I also agree that “the people who create [these tools], use them, and know them best are not the big-iron technocrats of the media industry,” which is why I find it puzzling that your very next point is “Why San Jose and not New York?” You just gave the reason.

And as to “getting [the innovators] to share what they know,” that’s what O’Reilly events are known for. Anyone who’s been to a conference like OSCON or etech knows that we’re darn good at that.

I’m not saying it’s a slam dunk to get established publishers and the new breed of publishing technologists and publishing innovators together and make magic happen, but it’s definitely worth trying, for all the reasons I cite in my original post.

I’m sorry you’re a skeptic, but I’d love to have a chance to convince you. Let’s talk, and I hope to get you involved.

P.S. You say that you wouldn’t brag about being the originator of the term “Web 2.0?” I don’t consider it bragging to mention it in the context that I did. But in any event, why not? In 2003, we set out to reignite enthusiasm in the computer industry, which was still reeling from the dotcom bust, by doing some storytelling about why we were still bullish on technology. It worked. A lot of people have benefited. Yes, there’s been some hype, but I think the good far outweighs the bad. And I’ve heard from a lot of entrepreneurs that the ideas at the heart of my What is Web 2.0? paper have been incredibly useful to them.

Exploding books

Forbes has a very impressive package on the state of the book with pieces by Ben Vershbow of the Institute for the Future of the Book and Cory Doctorow. I was following the topic not long ago.

Exploding books

A UK journalist turned publisher had to go back for a second printing of his first book because the blog on which it is based got so much buzz. Blog power.

Exploding books: Decaf prose

I missed the announcement that the print-on-demand Espresso machine — backed by publishing veteran Jason Epstein and former Dean & DeLuca president Dane Neller — is now being tested at the World Bank, where digital books can be printed, trimmed and bound in 8 minutes.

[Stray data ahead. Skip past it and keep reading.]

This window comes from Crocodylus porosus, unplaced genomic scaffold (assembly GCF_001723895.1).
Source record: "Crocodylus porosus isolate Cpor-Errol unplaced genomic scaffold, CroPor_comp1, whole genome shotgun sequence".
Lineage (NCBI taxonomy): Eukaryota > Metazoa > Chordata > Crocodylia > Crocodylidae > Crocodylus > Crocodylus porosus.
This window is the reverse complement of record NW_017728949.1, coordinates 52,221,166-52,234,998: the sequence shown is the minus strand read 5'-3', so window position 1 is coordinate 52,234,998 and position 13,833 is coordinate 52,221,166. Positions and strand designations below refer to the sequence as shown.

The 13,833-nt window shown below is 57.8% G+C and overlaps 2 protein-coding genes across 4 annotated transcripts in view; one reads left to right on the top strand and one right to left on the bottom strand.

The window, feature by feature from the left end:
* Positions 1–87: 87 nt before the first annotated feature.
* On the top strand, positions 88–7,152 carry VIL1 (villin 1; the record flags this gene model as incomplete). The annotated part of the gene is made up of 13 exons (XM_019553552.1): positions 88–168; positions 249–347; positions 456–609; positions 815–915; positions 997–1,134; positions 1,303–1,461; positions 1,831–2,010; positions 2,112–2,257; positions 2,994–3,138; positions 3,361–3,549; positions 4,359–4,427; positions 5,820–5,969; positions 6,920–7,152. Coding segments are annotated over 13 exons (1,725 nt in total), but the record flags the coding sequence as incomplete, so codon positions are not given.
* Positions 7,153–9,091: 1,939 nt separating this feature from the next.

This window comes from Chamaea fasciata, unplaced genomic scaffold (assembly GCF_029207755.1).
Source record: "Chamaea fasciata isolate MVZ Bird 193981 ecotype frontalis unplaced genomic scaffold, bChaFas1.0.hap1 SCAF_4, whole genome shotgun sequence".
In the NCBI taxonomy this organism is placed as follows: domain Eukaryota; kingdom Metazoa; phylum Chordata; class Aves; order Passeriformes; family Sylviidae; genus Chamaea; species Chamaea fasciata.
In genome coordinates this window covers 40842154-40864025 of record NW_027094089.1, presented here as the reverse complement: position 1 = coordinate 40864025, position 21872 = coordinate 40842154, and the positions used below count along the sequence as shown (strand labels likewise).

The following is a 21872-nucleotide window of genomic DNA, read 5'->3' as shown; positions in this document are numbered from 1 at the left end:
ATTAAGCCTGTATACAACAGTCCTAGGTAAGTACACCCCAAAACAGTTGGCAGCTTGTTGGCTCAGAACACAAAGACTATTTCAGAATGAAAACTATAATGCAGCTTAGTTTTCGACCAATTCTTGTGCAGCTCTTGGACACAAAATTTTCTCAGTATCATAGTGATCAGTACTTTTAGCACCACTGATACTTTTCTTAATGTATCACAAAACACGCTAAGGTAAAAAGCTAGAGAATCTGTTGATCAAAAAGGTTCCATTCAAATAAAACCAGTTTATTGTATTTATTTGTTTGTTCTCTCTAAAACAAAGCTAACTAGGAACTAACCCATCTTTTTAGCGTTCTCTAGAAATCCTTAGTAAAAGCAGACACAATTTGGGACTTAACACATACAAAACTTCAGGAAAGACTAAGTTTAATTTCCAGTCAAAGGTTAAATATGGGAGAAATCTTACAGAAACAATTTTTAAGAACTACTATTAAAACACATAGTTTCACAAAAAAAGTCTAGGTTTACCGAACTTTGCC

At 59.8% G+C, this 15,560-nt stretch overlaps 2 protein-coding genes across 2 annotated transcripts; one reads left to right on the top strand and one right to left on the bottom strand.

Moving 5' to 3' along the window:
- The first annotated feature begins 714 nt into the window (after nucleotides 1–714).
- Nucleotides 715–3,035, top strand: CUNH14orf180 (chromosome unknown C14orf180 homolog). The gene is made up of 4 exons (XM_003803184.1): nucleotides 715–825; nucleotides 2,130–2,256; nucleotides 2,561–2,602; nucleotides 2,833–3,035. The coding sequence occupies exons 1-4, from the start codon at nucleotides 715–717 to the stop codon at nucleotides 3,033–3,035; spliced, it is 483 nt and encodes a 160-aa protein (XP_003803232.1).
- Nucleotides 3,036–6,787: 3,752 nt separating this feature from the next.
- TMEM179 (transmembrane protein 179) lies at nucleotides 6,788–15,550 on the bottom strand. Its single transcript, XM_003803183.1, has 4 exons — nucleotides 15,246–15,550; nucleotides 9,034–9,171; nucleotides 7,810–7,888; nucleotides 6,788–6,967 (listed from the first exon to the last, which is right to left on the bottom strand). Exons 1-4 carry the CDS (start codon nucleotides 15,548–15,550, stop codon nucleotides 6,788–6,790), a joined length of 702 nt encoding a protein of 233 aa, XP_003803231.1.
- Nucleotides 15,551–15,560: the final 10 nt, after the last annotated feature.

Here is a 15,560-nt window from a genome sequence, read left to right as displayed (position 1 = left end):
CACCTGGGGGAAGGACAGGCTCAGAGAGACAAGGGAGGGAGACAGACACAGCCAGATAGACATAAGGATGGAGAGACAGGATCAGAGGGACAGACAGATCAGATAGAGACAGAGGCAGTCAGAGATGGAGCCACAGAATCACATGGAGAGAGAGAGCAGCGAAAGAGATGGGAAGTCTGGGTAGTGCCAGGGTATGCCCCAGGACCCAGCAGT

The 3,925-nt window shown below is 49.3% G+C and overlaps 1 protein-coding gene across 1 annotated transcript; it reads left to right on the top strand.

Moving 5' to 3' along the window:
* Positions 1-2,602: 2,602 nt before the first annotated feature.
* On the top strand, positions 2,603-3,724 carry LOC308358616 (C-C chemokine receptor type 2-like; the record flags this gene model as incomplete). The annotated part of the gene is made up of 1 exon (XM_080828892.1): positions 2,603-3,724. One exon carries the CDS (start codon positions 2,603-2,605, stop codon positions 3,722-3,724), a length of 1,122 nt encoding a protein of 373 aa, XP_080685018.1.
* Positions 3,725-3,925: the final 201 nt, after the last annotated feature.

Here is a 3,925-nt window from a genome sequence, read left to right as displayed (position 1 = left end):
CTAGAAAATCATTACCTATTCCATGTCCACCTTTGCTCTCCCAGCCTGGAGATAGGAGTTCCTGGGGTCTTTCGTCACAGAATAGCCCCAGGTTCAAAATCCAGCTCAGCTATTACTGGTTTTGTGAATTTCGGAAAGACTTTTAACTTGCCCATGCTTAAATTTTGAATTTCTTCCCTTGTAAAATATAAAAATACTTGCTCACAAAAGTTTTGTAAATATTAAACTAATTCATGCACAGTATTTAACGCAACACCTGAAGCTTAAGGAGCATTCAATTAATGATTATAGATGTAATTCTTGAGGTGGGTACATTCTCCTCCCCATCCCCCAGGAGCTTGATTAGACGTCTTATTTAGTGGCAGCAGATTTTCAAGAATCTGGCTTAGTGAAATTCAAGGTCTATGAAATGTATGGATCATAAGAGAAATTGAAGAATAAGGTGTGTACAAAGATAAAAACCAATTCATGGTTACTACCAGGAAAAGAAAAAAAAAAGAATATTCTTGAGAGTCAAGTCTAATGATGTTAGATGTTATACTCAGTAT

“Our goal is to preserve the economic and ergonomic simplicity of the physical book,” said Epstein, who laments the disappearance of backlist and ready access to books in other languages. By printing from digital files, ODB hopes to make warehousing–and much of today’s distribution model–obsolete. “In theory,” said Epstein, “every book printed will be digitized, which means the market will be radically decentralized. A bookstore with this technology, without any expense to themselves [other than the machine] can increase their footprint.” Of course, that also means that Kinko’s or Wal-Mart can transform themselves into mini-bookstores, especially given the machine’s affordability. Neller anticipates that it will retail for less than $100,000.

From a World Bank story:

The Bank works with approximately 100 commercial distributors worldwide, who struggle to have a few of these publications in stock and sell them locally. The Bank also supplies nearly 100 public information centers and roughly 250 depository libraries worldwide with free copies of Bank publications for local distribution.

“To maintain this infrastructure, we spend almost $1 million annually on shipping alone. And still, all too often, customers and clients don’t find exactly the document they want at the location they want it at the time they need it,” said Koehler. “And all too often we have books sitting in warehouses overseas and nobody wants them. This is a bigger problem for us than it is for the typical academic publishing house because our books are supposed to reach developing countries and to be affordable there.” . . .

Jason Epstein, former Editorial Director of Random House and a main supporter of the Espresso, called the book machine “the future of publishing.”

“By the time all books are digitized over the next few years, we will have replaced the 500-year- old Gutenberg system,” said the publishing industry icon. “Everyone will have access to the machine and will be able to download any book ever printed,” saving thousands of dollars in inventory losses from unsold books.

See this post on the role of print-on-demand in the business. [via Hal Halladay]